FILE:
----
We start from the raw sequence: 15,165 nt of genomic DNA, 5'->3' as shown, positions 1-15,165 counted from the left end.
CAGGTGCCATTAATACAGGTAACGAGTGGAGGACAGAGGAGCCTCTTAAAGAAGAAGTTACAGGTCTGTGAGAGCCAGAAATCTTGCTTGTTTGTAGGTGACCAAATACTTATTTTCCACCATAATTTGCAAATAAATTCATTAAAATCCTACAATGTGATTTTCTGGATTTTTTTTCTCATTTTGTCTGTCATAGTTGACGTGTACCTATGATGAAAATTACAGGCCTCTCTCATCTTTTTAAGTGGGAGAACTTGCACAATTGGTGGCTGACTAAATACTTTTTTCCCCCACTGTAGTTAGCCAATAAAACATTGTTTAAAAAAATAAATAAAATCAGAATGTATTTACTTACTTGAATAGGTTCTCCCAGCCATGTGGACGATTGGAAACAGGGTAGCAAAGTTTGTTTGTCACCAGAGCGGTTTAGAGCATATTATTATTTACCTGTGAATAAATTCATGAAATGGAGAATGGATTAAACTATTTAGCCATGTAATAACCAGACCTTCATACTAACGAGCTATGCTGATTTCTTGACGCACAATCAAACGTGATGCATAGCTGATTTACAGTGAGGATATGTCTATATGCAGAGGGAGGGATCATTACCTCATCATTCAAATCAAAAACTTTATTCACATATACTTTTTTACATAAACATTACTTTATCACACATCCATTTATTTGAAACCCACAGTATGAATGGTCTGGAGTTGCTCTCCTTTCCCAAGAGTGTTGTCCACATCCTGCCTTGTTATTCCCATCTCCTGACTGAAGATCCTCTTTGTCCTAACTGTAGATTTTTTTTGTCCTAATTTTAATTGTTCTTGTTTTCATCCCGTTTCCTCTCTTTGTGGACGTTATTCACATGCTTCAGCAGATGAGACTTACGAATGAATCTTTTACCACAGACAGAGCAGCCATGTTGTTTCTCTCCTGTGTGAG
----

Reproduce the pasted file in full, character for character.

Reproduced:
We start from the raw sequence: 15,165 nt of genomic DNA, 5'->3' as shown, positions 1-15,165 counted from the left end.
CAGGTGCCATTAATACAGGTAACGAGTGGAGGACAGAGGAGCCTCTTAAAGAAGAAGTTACAGGTCTGTGAGAGCCAGAAATCTTGCTTGTTTGTAGGTGACCAAATACTTATTTTCCACCATAATTTGCAAATAAATTCATTAAAATCCTACAATGTGATTTTCTGGATTTTTTTTCTCATTTTGTCTGTCATAGTTGACGTGTACCTATGATGAAAATTACAGGCCTCTCTCATCTTTTTAAGTGGGAGAACTTGCACAATTGGTGGCTGACTAAATACTTTTTTCCCCCACTGTAGTTAGCCAATAAAACATTGTTTAAAAAAATAAATAAAATCAGAATGTATTTACTTACTTGAATAGGTTCTCCCAGCCATGTGGACGATTGGAAACAGGGTAGCAAAGTTTGTTTGTCACCAGAGCGGTTTAGAGCATATTATTATTTACCTGTGAATAAATTCATGAAATGGAGAATGGATTAAACTATTTAGCCATGTAATAACCAGACCTTCATACTAACGAGCTATGCTGATTTCTTGACGCACAATCAAACGTGATGCATAGCTGATTTACAGTGAGGATATGTCTATATGCAGAGGGAGGGATCATTACCTCATCATTCAAATCAAAAACTTTATTCACATATACTTTTTTACATAAACATTACTTTATCACACATCCATTTATTTGAAACCCACAGTATGAATGGTCTGGAGTTGCTCTCCTTTCCCAAGAGTGTTGTCCACATCCTGCCTTGTTATTCCCATCTCCTGACTGAAGATCCTCTTTGTCCTAACTGTAGATTTTTTTTGTCCTAATTTTAATTGTTCTTGTTTTCATCCCGTTTCCTCTCTTTGTGGACGTTATTCACATGCTTCAGCAGATGAGACTTACGAATGAATCTTTTACCACAGACAGAGCAGCCATGTTGTTTCTCTCCTGTGTGAG